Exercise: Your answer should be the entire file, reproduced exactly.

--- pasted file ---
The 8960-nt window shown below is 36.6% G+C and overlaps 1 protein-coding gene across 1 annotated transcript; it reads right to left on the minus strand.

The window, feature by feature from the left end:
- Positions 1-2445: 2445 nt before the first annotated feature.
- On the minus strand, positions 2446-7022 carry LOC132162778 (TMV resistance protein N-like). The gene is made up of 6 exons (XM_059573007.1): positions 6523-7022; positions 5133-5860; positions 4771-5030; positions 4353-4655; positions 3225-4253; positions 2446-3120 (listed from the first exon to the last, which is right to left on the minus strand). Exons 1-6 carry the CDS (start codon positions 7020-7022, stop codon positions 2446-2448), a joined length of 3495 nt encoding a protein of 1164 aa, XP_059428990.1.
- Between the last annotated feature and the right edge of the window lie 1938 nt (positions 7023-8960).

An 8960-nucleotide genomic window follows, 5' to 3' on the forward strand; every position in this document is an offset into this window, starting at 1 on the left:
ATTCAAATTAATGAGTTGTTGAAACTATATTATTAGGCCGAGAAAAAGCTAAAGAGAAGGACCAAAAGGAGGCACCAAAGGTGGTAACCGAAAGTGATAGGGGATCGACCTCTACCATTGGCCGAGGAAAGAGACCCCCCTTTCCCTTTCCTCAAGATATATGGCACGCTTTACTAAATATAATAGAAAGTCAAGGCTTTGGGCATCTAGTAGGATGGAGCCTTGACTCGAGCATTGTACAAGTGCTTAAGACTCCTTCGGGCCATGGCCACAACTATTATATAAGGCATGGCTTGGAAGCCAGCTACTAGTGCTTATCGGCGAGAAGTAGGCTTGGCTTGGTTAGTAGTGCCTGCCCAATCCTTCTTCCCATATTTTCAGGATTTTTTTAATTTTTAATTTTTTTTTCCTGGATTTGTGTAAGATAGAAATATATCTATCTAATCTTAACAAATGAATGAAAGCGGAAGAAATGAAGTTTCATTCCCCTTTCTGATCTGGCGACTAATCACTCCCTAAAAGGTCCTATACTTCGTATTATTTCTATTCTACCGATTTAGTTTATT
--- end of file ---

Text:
The 8960-nt window shown below is 36.6% G+C and overlaps 1 protein-coding gene across 1 annotated transcript; it reads right to left on the minus strand.

The window, feature by feature from the left end:
- Positions 1-2445: 2445 nt before the first annotated feature.
- On the minus strand, positions 2446-7022 carry LOC132162778 (TMV resistance protein N-like). The gene is made up of 6 exons (XM_059573007.1): positions 6523-7022; positions 5133-5860; positions 4771-5030; positions 4353-4655; positions 3225-4253; positions 2446-3120 (listed from the first exon to the last, which is right to left on the minus strand). Exons 1-6 carry the CDS (start codon positions 7020-7022, stop codon positions 2446-2448), a joined length of 3495 nt encoding a protein of 1164 aa, XP_059428990.1.
- Between the last annotated feature and the right edge of the window lie 1938 nt (positions 7023-8960).

An 8960-nucleotide genomic window follows, 5' to 3' on the forward strand; every position in this document is an offset into this window, starting at 1 on the left:
ATTCAAATTAATGAGTTGTTGAAACTATATTATTAGGCCGAGAAAAAGCTAAAGAGAAGGACCAAAAGGAGGCACCAAAGGTGGTAACCGAAAGTGATAGGGGATCGACCTCTACCATTGGCCGAGGAAAGAGACCCCCCTTTCCCTTTCCTCAAGATATATGGCACGCTTTACTAAATATAATAGAAAGTCAAGGCTTTGGGCATCTAGTAGGATGGAGCCTTGACTCGAGCATTGTACAAGTGCTTAAGACTCCTTCGGGCCATGGCCACAACTATTATATAAGGCATGGCTTGGAAGCCAGCTACTAGTGCTTATCGGCGAGAAGTAGGCTTGGCTTGGTTAGTAGTGCCTGCCCAATCCTTCTTCCCATATTTTCAGGATTTTTTTAATTTTTAATTTTTTTTTCCTGGATTTGTGTAAGATAGAAATATATCTATCTAATCTTAACAAATGAATGAAAGCGGAAGAAATGAAGTTTCATTCCCCTTTCTGATCTGGCGACTAATCACTCCCTAAAAGGTCCTATACTTCGTATTATTTCTATTCTACCGATTTAGTTTATT